Thursday, November 12, 2009

Parent Training

My son's autism preschoool has parent training nights and I think it is so wonderful because parent education makes all the difference. Tonight after coming home from one, however, I have to admit I am alittle frustrated. Some parents were discussing "the diet" and basically putting down biochemical intervention. It was obvious that they had not tried to educate themselves on it. I told them I have been doing biochemical intervention for a year, I told them about the monumental difference (his social smile, understanding discipline, etc.) I said there is a book they can read, (Changing the Course of Autism, by Dr. Bryan Jepson,) and that I am willing to talk to anyone about it. After that I tried to keep my mouth closed. It was hard because I feel like even if they choose not to do it, they should not discredit it. To me that is wrong. One parent approached me afterward, and she understood exactly how I felt! "Some people are so ignorant about food," she said. I can't explain how relieved I am that there is another parent like me in the group and I look forward to talking to her again on the subject.

One of the handouts we got tonight was a little story. I read it once in Jenny McCarthy's Mother Warriors book, and I have to tell you it never looses significance for me. I think the author got it head on.


Emily Perl Kingsley.

c1987 by Emily Perl Kingsley. All rights reserved

I am often asked to describe the experience of raising a child with a disability - to try to help people who have not shared that unique experience to understand it, to imagine how it would feel. It's like this......

When you're going to have a baby, it's like planning a fabulous vacation trip - to Italy. You buy a bunch of guide books and make your wonderful plans. The Coliseum. The Michelangelo David. The gondolas in Venice. You may learn some handy phrases in Italian. It's all very exciting.

After months of eager anticipation, the day finally arrives. You pack your bags and off you go. Several hours later, the plane lands. The stewardess comes in and says, "Welcome to Holland."

"Holland?!?" you say. "What do you mean Holland?? I signed up for Italy! I'm supposed to be in Italy. All my life I've dreamed of going to Italy."

But there's been a change in the flight plan. They've landed in Holland and there you must stay.

The important thing is that they haven't taken you to a horrible, disgusting, filthy place, full of pestilence, famine and disease. It's just a different place.

So you must go out and buy new guide books. And you must learn a whole new language. And you will meet a whole new group of people you would never have met.

It's just a different place. It's slower-paced than Italy, less flashy than Italy. But after you've been there for a while and you catch your breath, you look around.... and you begin to notice that Holland has windmills....and Holland has tulips. Holland even has Rembrandts.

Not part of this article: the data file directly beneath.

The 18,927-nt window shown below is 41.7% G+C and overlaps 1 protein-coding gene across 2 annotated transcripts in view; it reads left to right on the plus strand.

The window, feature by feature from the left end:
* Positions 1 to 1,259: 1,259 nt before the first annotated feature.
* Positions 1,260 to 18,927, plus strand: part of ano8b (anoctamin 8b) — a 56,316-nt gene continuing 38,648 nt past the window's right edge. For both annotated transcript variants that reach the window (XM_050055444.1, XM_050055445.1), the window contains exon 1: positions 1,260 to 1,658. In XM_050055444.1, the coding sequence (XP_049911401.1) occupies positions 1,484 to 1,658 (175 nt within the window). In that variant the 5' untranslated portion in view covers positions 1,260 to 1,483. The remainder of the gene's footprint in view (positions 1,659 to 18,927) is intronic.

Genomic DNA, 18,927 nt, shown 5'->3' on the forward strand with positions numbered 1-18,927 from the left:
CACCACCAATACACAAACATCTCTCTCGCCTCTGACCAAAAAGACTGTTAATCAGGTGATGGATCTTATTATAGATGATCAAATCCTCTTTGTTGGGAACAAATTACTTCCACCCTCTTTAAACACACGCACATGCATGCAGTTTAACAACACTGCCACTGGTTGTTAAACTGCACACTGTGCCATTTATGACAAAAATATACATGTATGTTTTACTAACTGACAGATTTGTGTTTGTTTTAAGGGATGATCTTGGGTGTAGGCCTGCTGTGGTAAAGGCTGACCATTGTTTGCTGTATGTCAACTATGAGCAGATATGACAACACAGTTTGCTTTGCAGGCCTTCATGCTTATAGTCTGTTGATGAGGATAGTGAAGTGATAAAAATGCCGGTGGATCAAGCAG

But everyone you know is busy coming and going from Italy... and they're all bragging about what a wonderful time they had there. And for the rest of your life, you will say "Yes, that's where I was supposed to go. That's what I had planned."

And the pain of that will never, ever, ever, ever go away... because the loss of that dream is a very very significant loss.

But... if you spend your life mourning the fact that you didn't get to Italy, you may never be free to enjoy the very special, the very lovely things ... about Holland.


John Toft Basketry said...

Thank you for the story and your comments about others' reactions. Its a long journey and one with so many ups and downs.

I will post a reference to your blog on the autism support list of Ottawa. This is a local network where people share their thoughts and insights in connection with autism/


Celeste Jean said...

Thank you John.

Marion Pusey said...

I am a mother of a 25 year old son with autism.
Eric was and still is a "visual learner".
You can see an article with pictures of Eric and some of the
pictures he has done in the CELEBRATE section of:
Link to article with pictures:

Because of the above and for the love of Eric and wanting to help other families,
I created my business
Picture Card Communication

I create and make personalized/individualized visual resources
and educational materials for people affected by Autism and / or
other disabilities where communication is affected and their
families, teachers, therapists, care givers, etc.
These products are good for children who are "visual learners".

Marion Pusey

Corri M said...

Thank-you for the analogy. I have often been asked about living with a special needs child. Your comments really let the listener experience and understand your perspective. I hope you don't mind it I share them with out parents.


Celeste Jean said...

I am glad to be helpful. Emily Perl Kingsley is the author of the story. I thought it was just amazing and had to share it here.